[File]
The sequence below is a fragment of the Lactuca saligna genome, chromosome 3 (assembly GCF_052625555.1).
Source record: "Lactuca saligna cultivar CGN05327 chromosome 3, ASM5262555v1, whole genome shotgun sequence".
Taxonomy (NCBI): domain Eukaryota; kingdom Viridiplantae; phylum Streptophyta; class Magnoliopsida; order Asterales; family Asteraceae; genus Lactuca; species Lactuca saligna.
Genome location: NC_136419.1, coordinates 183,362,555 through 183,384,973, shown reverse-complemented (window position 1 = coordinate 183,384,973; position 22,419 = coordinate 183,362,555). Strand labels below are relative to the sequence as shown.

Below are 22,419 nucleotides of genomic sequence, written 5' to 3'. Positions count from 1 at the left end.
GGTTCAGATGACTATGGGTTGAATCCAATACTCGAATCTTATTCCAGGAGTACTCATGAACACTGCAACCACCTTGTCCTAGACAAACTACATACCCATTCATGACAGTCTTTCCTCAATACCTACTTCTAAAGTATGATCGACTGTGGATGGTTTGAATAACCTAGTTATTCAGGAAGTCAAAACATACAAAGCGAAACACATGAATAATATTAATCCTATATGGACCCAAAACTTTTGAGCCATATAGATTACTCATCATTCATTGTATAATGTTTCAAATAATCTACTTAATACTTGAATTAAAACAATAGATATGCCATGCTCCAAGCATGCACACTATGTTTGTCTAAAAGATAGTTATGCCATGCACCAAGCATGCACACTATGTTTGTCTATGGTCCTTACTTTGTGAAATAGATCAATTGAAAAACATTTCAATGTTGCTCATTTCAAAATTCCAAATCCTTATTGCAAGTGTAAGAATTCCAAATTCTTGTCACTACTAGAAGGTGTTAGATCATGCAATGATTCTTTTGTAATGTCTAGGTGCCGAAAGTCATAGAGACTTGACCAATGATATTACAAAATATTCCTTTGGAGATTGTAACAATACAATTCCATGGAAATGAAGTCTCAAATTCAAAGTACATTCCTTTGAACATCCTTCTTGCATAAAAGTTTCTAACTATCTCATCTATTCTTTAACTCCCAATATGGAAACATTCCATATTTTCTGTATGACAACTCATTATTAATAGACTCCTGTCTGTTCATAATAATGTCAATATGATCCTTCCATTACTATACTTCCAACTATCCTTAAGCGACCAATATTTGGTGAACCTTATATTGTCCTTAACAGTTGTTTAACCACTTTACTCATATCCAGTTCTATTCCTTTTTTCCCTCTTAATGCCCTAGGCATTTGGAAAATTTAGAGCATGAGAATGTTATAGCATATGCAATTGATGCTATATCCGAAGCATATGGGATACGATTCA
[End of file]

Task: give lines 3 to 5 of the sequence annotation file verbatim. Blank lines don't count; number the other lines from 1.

Taxonomy (NCBI): domain Eukaryota; kingdom Viridiplantae; phylum Streptophyta; class Magnoliopsida; order Asterales; family Asteraceae; genus Lactuca; species Lactuca saligna.
Genome location: NC_136419.1, coordinates 183,362,555 through 183,384,973, shown reverse-complemented (window position 1 = coordinate 183,384,973; position 22,419 = coordinate 183,362,555). Strand labels below are relative to the sequence as shown.

Below are 22,419 nucleotides of genomic sequence, written 5' to 3'. Positions count from 1 at the left end.